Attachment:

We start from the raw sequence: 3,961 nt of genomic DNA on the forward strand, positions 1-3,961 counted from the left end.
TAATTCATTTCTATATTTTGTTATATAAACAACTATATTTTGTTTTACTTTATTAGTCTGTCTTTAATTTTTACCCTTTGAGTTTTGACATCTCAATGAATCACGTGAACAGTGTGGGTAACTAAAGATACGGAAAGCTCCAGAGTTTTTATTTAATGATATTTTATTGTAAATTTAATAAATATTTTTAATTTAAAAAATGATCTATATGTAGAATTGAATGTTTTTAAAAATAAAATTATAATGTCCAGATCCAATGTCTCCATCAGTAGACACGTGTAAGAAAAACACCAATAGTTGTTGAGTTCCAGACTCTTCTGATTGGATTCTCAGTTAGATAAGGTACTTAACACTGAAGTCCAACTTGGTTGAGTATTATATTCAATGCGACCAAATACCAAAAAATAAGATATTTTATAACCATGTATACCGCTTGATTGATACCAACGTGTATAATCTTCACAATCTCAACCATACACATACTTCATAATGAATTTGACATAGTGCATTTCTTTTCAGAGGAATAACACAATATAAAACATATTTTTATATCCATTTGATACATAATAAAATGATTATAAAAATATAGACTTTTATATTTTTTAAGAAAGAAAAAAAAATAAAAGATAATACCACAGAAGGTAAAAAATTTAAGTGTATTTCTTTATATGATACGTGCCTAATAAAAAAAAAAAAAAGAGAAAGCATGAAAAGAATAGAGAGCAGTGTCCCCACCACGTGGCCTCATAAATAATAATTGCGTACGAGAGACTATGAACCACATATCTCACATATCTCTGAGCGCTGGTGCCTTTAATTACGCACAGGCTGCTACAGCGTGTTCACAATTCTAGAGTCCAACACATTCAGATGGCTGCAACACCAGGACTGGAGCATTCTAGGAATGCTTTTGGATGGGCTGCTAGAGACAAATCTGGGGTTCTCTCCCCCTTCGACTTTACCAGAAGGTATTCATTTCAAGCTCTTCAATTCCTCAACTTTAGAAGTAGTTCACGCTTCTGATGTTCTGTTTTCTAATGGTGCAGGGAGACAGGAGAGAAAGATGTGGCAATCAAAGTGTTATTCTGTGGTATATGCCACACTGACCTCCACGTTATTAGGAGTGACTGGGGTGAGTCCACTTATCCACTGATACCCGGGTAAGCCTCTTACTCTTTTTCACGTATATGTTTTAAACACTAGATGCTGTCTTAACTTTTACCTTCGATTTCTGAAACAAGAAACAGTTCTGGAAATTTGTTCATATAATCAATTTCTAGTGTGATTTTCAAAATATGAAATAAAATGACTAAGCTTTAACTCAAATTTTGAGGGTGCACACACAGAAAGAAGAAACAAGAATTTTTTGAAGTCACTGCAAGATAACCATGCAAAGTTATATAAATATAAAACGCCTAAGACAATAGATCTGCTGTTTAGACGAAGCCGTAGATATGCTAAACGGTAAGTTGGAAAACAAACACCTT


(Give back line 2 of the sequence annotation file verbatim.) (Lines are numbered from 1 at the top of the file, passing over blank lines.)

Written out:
TAATTCATTTCTATATTTTGTTATATAAACAACTATATTTTGTTTTACTTTATTAGTCTGTCTTTAATTTTTACCCTTTGAGTTTTGACATCTCAATGAATCACGTGAACAGTGTGGGTAACTAAAGATACGGAAAGCTCCAGAGTTTTTATTTAATGATATTTTATTGTAAATTTAATAAATATTTTTAATTTAAAAAATGATCTATATGTAGAATTGAATGTTTTTAAAAATAAAATTATAATGTCCAGATCCAATGTCTCCATCAGTAGACACGTGTAAGAAAAACACCAATAGTTGTTGAGTTCCAGACTCTTCTGATTGGATTCTCAGTTAGATAAGGTACTTAACACTGAAGTCCAACTTGGTTGAGTATTATATTCAATGCGACCAAATACCAAAAAATAAGATATTTTATAACCATGTATACCGCTTGATTGATACCAACGTGTATAATCTTCACAATCTCAACCATACACATACTTCATAATGAATTTGACATAGTGCATTTCTTTTCAGAGGAATAACACAATATAAAACATATTTTTATATCCATTTGATACATAATAAAATGATTATAAAAATATAGACTTTTATATTTTTTAAGAAAGAAAAAAAAATAAAAGATAATACCACAGAAGGTAAAAAATTTAAGTGTATTTCTTTATATGATACGTGCCTAATAAAAAAAAAAAAAAGAGAAAGCATGAAAAGAATAGAGAGCAGTGTCCCCACCACGTGGCCTCATAAATAATAATTGCGTACGAGAGACTATGAACCACATATCTCACATATCTCTGAGCGCTGGTGCCTTTAATTACGCACAGGCTGCTACAGCGTGTTCACAATTCTAGAGTCCAACACATTCAGATGGCTGCAACACCAGGACTGGAGCATTCTAGGAATGCTTTTGGATGGGCTGCTAGAGACAAATCTGGGGTTCTCTCCCCCTTCGACTTTACCAGAAGGTATTCATTTCAAGCTCTTCAATTCCTCAACTTTAGAAGTAGTTCACGCTTCTGATGTTCTGTTTTCTAATGGTGCAGGGAGACAGGAGAGAAAGATGTGGCAATCAAAGTGTTATTCTGTGGTATATGCCACACTGACCTCCACGTTATTAGGAGTGACTGGGGTGAGTCCACTTATCCACTGATACCCGGGTAAGCCTCTTACTCTTTTTCACGTATATGTTTTAAACACTAGATGCTGTCTTAACTTTTACCTTCGATTTCTGAAACAAGAAACAGTTCTGGAAATTTGTTCATATAATCAATTTCTAGTGTGATTTTCAAAATATGAAATAAAATGACTAAGCTTTAACTCAAATTTTGAGGGTGCACACACAGAAAGAAGAAACAAGAATTTTTTGAAGTCACTGCAAGATAACCATGCAAAGTTATATAAATATAAAACGCCTAAGACAATAGATCTGCTGTTTAGACGAAGCCGTAGATATGCTAAACGGTAAGTTGGAAAACAAACACCTT